We tend to think of budgeting as restrictive as best, and an overwhelming pain in the butt at worst.
It’s not fun to put limits on spending. Obviously, money is a finite resource, an empty checking account or a maxed out credit card is limiting, but for whatever reason, a budget feels more limiting. Maybe because when you put together a budget you’re assigning the limitations to yourself instead of letting the limitations set themselves. A budget is a self-imposed threat to our comfortable spending habits.
Budgets can also seem overwhelming, even panic-inducing. First of all, who wants to try to tack every purchase? Second, who would want to know where the money went if you did? A budget does take work, maybe not the life-altering amount of work you think, and definitely less work today with all of the additional tools, but it does take work. Unfortunately it’s also fairly detailed work, and overall it seems like way more work than it’s worth.
So budgeting is basically the worst, we know it’s something we should be doing, similar to pulling a painful tooth, but we avidly try to avoid it. Well, I’m here to tell you that budgeting is actually pretty great.
Here’s a question, how many big, fun, purposeful purchases have you made recently? I don’t mean financed, I mean purchased with real money. Vacation package? Weekend trip? New tech gadget? Large gift? If you’re anything like pre-budget me, the answer is depressing. How are you supposed to afford big purchases, let alone big fun purchases, when you’re just trying to keep your head above water?
Here’s another question, how many of your small, seemingly insignificant, comfortable purchases can you remember? Lunch out a few times last week? Starbucks? An extra treat from the grocery store? Again, if you’re anything like pre-budget me, the answer is depressing. You probably can’t even remember most of the whimsical purchases you made last week let alone last year.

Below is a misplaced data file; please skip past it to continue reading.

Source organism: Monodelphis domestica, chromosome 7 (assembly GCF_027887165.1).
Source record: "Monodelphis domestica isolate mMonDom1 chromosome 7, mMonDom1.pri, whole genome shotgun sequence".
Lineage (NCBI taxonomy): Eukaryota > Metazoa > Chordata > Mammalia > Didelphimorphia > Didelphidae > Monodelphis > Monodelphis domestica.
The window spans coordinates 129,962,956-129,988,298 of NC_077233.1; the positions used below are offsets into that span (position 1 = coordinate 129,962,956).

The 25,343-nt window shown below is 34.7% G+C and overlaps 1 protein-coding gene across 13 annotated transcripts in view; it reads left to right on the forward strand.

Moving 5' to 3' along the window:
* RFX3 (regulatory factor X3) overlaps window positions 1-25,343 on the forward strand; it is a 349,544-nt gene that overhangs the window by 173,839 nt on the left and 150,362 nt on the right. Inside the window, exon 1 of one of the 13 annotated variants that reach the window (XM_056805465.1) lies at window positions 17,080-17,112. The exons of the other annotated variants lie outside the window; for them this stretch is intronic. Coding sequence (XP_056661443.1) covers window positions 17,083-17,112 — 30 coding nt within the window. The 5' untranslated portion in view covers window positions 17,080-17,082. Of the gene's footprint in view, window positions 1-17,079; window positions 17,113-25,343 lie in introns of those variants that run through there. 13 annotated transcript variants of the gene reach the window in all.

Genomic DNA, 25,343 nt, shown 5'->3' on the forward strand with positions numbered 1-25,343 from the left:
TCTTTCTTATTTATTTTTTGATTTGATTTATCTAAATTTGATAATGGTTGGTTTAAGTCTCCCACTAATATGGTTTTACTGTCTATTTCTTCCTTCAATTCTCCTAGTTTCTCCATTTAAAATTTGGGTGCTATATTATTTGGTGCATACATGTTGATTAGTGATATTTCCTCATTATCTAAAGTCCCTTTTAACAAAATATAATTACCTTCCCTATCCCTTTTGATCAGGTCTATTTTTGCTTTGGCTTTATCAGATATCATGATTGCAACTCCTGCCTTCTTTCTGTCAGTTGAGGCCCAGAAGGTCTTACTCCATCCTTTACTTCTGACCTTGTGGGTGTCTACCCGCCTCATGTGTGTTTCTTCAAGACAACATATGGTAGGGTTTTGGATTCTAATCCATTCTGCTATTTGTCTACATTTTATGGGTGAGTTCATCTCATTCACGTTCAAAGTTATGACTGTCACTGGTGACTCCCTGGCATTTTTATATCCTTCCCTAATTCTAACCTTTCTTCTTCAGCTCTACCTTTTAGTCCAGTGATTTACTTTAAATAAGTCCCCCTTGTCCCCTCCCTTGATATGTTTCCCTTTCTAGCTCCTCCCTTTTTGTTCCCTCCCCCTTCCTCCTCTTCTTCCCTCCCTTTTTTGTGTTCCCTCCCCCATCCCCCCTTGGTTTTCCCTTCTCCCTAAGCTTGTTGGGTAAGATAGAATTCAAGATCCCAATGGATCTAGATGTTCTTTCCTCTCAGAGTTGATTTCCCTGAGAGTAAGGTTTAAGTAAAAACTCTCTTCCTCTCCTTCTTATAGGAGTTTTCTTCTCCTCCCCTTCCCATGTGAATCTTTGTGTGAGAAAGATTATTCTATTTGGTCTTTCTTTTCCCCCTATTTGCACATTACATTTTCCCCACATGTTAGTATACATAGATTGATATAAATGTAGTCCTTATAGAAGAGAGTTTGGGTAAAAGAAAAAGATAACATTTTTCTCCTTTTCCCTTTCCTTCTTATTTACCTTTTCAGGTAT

These questions epitomize a problem, we don’t think long-term very well. But budgeting is an antidote.
Budgeting helps you spend money on things you actually really want or need instead of spending it whimsically on things you don’t really care about and definitely don’t need. Budgeting forces you to prioritize what you use your money for, it necessarily brings intentionality to your finances. When you start your budget, you’ll get to think about how you want your future to look as it relates to money. And not only that, you’ll begin to see that said future is attainable! You could actually take a weekend trip with your spouse, or bring your family on vacation, or get a new phone! You do have to give a few things up but those daily lunches which were only good for widening your waistline anyway. Budgeting is actually the opposite of restrictive, it’s freeing; now you’re setting the priorities instead of letting whimsy run your life.
Budgeting also starts to help you think differently about the future. Just about anything is possible with enough time and consistent effort, your budget is evidence. Start saving $50/month and a year later you’ll be about ready to book a nice weekend away. Start reading a book 30 minutes a day and you’ll be well on your way to reading 50 books in a year. Start budgeting daily time to your passion project and soon you’ll be quitting your job!
Don’t quit your job, at least not yet, just get started on that budget.